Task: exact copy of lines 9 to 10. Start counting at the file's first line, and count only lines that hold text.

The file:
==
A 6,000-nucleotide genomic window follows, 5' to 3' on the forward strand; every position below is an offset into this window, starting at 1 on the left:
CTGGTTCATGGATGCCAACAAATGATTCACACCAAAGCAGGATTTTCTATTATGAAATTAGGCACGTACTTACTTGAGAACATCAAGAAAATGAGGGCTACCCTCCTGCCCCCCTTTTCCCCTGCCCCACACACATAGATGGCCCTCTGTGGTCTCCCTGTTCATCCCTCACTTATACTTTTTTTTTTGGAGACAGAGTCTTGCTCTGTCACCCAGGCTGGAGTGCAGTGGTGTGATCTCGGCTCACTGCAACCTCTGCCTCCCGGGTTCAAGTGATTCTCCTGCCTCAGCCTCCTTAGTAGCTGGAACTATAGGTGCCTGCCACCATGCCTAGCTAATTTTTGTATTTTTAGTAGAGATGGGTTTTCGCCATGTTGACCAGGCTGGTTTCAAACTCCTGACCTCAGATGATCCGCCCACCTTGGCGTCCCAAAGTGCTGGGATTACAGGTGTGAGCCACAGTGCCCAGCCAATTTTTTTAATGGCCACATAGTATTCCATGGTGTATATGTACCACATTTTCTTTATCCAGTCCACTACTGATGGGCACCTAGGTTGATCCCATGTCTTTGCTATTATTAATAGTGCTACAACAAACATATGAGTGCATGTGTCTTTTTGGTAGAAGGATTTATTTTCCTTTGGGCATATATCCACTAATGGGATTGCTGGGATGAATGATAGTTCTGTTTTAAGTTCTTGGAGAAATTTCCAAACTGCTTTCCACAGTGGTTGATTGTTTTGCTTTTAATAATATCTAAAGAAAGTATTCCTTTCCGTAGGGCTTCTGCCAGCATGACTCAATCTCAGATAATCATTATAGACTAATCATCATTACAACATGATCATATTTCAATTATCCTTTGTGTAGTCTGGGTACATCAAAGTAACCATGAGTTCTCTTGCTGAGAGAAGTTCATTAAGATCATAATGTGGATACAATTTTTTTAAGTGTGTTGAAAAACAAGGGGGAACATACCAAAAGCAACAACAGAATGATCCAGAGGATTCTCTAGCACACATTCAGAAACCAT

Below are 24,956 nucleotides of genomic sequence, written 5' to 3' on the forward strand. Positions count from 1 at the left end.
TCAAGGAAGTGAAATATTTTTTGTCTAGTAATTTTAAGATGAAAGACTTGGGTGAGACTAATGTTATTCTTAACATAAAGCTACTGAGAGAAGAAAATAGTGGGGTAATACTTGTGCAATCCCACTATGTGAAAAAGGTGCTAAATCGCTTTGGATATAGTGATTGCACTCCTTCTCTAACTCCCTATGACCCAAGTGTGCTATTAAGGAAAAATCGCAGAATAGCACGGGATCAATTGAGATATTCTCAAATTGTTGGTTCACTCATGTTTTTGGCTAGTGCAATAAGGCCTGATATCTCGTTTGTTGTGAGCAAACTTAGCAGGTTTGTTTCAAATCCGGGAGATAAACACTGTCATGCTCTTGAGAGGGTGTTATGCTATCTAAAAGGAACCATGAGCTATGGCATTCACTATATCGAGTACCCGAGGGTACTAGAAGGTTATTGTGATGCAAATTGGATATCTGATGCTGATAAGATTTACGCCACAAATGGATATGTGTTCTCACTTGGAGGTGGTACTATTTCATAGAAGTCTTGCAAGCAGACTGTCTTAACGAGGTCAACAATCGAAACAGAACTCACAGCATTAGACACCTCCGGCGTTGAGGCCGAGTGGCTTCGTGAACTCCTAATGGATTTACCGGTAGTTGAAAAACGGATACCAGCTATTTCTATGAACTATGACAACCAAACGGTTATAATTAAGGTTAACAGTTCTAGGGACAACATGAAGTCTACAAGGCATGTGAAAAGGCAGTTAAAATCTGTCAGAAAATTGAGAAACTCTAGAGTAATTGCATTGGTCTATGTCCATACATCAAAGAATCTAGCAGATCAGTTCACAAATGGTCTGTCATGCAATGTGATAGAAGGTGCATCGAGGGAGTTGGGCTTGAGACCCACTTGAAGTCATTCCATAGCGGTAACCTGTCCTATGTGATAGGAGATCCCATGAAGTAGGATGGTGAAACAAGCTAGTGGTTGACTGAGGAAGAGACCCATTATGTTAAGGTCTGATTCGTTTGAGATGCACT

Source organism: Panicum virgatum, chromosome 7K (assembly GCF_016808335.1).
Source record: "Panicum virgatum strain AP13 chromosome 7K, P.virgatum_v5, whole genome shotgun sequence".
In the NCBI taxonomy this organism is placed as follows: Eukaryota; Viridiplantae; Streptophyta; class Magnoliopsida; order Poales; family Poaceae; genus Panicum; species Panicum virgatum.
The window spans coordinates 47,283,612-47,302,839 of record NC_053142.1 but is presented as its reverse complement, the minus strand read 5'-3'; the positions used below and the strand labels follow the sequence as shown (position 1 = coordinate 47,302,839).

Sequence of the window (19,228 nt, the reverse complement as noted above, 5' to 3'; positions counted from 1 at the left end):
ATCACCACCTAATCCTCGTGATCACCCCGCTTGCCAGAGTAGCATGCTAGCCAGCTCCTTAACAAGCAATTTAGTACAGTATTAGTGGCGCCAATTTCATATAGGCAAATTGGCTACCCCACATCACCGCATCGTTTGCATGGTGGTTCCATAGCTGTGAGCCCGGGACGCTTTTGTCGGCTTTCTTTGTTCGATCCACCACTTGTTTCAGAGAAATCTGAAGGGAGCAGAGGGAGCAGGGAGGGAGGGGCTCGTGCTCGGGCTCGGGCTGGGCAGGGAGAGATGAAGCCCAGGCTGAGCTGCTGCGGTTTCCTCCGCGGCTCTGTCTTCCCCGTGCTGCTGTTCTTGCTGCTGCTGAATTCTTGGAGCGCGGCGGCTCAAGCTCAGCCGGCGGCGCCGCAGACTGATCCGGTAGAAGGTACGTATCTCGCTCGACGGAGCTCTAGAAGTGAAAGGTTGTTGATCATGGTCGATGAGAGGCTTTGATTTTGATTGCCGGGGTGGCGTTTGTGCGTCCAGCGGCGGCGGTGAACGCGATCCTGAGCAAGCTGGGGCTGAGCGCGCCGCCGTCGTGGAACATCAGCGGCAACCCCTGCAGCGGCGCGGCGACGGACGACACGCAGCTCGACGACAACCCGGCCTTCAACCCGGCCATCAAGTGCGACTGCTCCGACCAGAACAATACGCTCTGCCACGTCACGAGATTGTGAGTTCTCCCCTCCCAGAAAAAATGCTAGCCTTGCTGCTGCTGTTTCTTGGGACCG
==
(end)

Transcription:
Sequence of the window (19,228 nt, the reverse complement as noted above, 5' to 3'; positions counted from 1 at the left end):
ATCACCACCTAATCCTCGTGATCACCCCGCTTGCCAGAGTAGCATGCTAGCCAGCTCCTTAACAAGCAATTTAGTACAGTATTAGTGGCGCCAATTTCATATAGGCAAATTGGCTACCCCACATCACCGCATCGTTTGCATGGTGGTTCCATAGCTGTGAGCCCGGGACGCTTTTGTCGGCTTTCTTTGTTCGATCCACCACTTGTTTCAGAGAAATCTGAAGGGAGCAGAGGGAGCAGGGAGGGAGGGGCTCGTGCTCGGGCTCGGGCTGGGCAGGGAGAGATGAAGCCCAGGCTGAGCTGCTGCGGTTTCCTCCGCGGCTCTGTCTTCCCCGTGCTGCTGTTCTTGCTGCTGCTGAATTCTTGGAGCGCGGCGGCTCAAGCTCAGCCGGCGGCGCCGCAGACTGATCCGGTAGAAGGTACGTATCTCGCTCGACGGAGCTCTAGAAGTGAAAGGTTGTTGATCATGGTCGATGAGAGGCTTTGATTTTGATTGCCGGGGTGGCGTTTGTGCGTCCAGCGGCGGCGGTGAACGCGATCCTGAGCAAGCTGGGGCTGAGCGCGCCGCCGTCGTGGAACATCAGCGGCAACCCCTGCAGCGGCGCGGCGACGGACGACACGCAGCTCGACGACAACCCGGCCTTCAACCCGGCCATCAAGTGCGACTGCTCCGACCAGAACAATACGCTCTGCCACGTCACGAGATTGTGAGTTCTCCCCTCCCAGAAAAAATGCTAGCCTTGCTGCTGCTGTTTCTTGGGACCG